Edges of out of focus foreground objects which the Ultimatte can composite with complete fidelity will also not composite well with a linear keyer. Shadows composited by a linear shadow chroma key are often noisy in the blacks. The shadow reproducing ability of a linear keyer should be tested with shadows which range from light to extremely dense and compared to the same shadows composited with an Ultimatte.
The difference between the fully additive mix in an Ultimatte composite and the mix accomplished by a linear chroma keyer in a switcher can be seen by taking the matte signal generated by an Ultimatte and using it as an external key in the linear keyer to composite the Ultimatte's processed foreground with a background. Using a linear keyer will not yield the same results as using an Ultimatte to put together the final composite.
If the foreground and background are to be added together, it is necessary to process the foreground to remove the backing before the mix. Ultimatte does this by means of the patented algorithms which selectively subtract the levels representing the backing. A linear chroma keyer processes the foreground by nulling the chroma at the hue specified for the backing. The remaining luminance level is eliminated when the foreground is attenuated in the mix, but in some instances shades of blue in the foreground subject may also go to gray.
Matte Signal Generation
The second feature which distinguishes an Ultimatte from any chroma key device is the patented algorithm by which the matte signal is generated from the foreground scene. The process by which Ultimatte derives the matte signal from the foreground RGB is a more complex and more flexible than the process by which a chroma key signal is derived. The net result is that the Ultimatte can better distinguish between the color of the backing and other colors in the foreground subject. The Ultimatte operator has more control over how pure the color is which is used to generate the matte signal. Shades of blue and cyan in a foreground subject in front of a bluescreen can be held by an Ultimatte more easily than by a chroma key.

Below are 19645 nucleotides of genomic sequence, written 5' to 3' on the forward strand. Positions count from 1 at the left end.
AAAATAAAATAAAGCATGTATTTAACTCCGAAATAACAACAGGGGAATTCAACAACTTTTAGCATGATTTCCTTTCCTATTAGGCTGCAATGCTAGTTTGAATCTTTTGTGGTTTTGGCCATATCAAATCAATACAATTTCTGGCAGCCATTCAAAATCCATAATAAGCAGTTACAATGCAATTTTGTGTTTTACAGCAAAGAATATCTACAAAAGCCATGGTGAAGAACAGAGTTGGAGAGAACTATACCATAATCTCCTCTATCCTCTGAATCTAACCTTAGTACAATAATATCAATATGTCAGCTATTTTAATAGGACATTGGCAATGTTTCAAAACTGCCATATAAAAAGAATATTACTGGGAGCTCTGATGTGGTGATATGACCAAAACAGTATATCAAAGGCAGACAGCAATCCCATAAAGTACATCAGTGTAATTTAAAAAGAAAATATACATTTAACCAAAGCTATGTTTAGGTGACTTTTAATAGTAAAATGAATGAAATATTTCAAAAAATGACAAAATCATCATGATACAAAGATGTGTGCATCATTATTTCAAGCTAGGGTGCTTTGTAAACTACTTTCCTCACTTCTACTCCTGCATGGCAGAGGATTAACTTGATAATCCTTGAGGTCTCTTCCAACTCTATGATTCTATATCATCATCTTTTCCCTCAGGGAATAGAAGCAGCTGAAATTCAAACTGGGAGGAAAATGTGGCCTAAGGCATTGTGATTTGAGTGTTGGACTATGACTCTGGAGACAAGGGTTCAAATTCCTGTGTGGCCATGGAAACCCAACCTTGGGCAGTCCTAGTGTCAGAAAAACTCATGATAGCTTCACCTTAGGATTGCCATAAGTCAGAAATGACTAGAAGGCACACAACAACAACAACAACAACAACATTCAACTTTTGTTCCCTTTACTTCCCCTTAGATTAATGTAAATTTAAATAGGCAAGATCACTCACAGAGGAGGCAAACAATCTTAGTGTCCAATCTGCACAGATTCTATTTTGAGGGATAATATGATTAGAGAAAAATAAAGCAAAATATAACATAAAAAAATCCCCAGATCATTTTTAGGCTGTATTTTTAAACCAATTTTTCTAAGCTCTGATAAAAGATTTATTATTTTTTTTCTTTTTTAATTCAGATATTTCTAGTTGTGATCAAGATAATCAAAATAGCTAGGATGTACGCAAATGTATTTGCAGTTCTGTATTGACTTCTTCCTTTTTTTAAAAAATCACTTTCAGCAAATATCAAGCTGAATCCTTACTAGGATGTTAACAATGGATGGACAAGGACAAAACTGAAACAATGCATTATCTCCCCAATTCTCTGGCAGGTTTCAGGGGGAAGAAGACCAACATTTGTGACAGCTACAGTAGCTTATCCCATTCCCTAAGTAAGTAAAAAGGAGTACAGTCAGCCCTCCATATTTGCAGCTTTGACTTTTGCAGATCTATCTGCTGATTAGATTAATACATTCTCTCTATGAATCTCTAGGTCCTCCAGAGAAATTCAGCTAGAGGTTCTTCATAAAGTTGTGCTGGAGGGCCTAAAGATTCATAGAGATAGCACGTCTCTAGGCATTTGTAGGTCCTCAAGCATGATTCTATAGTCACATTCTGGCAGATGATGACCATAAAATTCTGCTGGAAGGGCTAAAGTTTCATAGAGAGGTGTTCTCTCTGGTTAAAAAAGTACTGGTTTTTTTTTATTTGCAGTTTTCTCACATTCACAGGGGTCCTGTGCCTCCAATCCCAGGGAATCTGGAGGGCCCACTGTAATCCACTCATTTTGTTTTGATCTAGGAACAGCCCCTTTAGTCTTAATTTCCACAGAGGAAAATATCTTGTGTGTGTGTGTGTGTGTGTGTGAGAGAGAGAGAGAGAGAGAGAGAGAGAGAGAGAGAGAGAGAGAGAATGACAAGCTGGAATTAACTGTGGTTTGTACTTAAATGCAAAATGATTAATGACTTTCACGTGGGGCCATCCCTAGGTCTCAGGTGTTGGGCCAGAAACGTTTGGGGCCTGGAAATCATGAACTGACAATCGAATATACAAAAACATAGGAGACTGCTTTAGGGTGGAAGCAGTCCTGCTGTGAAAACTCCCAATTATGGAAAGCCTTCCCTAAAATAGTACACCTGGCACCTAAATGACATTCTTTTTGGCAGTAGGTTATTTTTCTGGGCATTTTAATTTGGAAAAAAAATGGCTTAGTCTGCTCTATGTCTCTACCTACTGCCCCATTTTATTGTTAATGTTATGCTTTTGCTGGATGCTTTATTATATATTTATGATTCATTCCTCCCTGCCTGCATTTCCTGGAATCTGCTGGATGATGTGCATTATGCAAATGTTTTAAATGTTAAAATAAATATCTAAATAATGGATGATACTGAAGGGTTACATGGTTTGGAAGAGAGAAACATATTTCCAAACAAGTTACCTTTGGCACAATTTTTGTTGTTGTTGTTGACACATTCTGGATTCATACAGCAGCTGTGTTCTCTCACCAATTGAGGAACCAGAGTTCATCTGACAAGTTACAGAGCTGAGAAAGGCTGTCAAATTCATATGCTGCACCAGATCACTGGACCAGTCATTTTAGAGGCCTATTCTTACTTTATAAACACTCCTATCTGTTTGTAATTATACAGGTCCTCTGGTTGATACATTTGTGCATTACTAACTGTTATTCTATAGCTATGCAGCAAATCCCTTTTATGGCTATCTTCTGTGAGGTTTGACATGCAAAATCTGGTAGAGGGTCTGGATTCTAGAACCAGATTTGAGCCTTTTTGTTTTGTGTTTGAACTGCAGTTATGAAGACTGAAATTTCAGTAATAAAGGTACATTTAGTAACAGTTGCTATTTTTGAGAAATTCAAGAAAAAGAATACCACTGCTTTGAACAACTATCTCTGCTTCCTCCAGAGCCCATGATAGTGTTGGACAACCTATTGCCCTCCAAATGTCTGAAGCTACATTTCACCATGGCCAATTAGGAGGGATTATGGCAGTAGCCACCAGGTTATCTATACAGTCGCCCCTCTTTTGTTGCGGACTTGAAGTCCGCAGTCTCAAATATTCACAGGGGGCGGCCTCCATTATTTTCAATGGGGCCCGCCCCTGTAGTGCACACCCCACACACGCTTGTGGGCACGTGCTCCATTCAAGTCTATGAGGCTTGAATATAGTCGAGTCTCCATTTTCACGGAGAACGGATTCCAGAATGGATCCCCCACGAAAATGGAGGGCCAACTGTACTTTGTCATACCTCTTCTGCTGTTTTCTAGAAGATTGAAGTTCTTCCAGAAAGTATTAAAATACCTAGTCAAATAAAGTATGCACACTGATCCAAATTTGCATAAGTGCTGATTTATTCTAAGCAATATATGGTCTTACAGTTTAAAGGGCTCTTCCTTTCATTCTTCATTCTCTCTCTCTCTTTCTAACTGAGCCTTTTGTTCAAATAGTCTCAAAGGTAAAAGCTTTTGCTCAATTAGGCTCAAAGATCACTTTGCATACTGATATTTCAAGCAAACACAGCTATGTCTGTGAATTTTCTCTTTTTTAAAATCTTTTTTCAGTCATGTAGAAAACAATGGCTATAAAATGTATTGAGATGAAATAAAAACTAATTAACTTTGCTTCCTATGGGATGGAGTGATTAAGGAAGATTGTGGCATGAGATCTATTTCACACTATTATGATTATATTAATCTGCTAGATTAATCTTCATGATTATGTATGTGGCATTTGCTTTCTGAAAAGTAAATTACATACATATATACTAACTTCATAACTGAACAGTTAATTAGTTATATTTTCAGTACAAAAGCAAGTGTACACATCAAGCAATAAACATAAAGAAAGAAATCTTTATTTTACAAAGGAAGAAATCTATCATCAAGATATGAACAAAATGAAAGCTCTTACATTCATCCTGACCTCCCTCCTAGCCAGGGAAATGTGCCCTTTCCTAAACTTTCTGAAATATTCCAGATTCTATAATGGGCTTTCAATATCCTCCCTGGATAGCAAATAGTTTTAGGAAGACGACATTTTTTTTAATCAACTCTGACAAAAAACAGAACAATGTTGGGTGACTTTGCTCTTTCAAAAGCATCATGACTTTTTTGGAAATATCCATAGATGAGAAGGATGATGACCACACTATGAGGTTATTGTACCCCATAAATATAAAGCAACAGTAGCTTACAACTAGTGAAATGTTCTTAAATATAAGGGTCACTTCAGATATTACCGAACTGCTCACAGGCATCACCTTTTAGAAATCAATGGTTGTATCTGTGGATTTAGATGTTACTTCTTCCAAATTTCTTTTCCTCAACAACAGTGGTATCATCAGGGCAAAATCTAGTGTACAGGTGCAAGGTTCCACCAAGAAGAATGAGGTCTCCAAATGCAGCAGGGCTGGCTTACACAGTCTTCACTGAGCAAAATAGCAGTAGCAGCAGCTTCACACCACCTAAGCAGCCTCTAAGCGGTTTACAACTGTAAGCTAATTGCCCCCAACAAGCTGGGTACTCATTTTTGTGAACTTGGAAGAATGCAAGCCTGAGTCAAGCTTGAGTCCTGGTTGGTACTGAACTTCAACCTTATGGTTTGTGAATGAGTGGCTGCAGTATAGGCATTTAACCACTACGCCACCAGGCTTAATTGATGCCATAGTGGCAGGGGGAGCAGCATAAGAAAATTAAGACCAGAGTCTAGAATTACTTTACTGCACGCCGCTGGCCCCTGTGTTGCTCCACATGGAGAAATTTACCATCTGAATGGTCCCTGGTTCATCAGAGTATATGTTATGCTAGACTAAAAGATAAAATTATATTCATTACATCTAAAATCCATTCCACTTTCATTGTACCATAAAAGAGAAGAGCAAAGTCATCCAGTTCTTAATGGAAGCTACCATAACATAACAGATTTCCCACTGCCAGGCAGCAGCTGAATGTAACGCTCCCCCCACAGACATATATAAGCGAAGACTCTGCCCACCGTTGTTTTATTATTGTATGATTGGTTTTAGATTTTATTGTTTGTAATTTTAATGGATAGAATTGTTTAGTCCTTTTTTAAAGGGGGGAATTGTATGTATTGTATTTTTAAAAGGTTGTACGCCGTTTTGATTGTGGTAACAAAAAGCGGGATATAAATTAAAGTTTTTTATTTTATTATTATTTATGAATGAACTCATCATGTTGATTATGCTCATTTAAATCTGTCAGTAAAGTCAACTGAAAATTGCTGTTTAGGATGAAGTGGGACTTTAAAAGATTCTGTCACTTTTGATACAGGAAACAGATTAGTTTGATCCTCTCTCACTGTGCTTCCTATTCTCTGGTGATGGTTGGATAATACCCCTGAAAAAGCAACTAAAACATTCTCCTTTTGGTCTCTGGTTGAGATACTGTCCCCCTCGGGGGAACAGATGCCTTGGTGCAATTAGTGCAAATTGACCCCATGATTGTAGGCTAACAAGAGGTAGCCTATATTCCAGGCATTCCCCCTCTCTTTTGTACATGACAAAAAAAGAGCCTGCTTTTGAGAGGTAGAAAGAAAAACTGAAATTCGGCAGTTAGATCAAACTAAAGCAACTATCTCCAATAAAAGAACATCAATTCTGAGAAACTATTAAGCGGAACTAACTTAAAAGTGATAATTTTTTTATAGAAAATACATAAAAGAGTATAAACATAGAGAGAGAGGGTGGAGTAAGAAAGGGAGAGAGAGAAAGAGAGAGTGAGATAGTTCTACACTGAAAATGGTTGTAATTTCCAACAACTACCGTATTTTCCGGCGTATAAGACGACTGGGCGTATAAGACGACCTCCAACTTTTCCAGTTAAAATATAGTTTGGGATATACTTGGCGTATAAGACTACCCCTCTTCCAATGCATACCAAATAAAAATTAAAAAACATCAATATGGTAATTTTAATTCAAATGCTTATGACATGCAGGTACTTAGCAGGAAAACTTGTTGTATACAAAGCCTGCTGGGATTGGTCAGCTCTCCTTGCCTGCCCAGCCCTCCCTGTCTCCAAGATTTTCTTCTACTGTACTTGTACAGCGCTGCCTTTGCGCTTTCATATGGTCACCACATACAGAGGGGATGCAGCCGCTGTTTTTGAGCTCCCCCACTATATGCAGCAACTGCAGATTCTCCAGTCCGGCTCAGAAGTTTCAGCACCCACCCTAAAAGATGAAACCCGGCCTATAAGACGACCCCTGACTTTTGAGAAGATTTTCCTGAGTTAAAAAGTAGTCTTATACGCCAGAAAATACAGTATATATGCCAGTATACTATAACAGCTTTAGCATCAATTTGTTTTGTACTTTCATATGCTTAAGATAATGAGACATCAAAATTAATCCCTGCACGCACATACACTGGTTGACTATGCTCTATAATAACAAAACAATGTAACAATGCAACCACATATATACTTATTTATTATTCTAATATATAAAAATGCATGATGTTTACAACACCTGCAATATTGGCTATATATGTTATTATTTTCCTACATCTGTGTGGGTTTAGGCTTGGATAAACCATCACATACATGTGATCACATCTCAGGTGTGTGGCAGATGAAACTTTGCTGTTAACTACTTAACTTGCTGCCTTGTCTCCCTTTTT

Blue Spill Suppression
The Ultimatte also has circuitry which removes the discoloration of the foreground subject caused by spill light from the backing. It does this as part of the foreground processing which takes place separately from the generation of the matte signal.
The processed foreground generated by the Ultimatte is one in which the blue (or green) of the backing has been suppressed to black, and blue (or green) in other areas of the foreground has been reduced to an appropriate level. It does this by selectively reducing the blue (or green) component of the foreground rather than by nulling the chroma for a specific hue as is the case with some chroma keyers which claim to remove blue spill. The difference is that blues in the foreground subject of a chroma key composite will turn gray (if the chroma key can hold them at all) whereas with Ultimatte the blue can be reproduced as blue. There are some foreground colors which will be changed by the blue spill removal circuitry in an Ultimatte, but the operator has complete control over the circuits. Any tradeoff between spill removal and color fidelity can be optimized for each particular setup. With a blue backing the only colors which are altered are ones in which the blue content exceeds the red (magenta, pink, purple). (For further information see the chart Technical Bulletin #2 explaining the function of Gates 1, 2 and 3 with both blue and green backings.)
Some sophisticated linear chroma keyers claim to be able to reproduce transparent objects and shadows cast on the backing while at the same time removing blue spill from the foreground subject. In practice, however, they cannot create a composite that is as realistic as an Ultimatte composite in many situations. Smoke, reflections, out of focus objects and extremely fine hair detail will not look as good in a composite made by a linear chroma keyer. Shades of blue will be difficult to hold in the foreground and will turn gray in a chroma key composite while they can be held and accurately reproduced by an Ultimatte or Newsmatte.The Screen Correction feature in CineFusion and the Ultimatte 8 is another way in which the Ultimatte process differs from chroma keying. (See "Screen Correction".)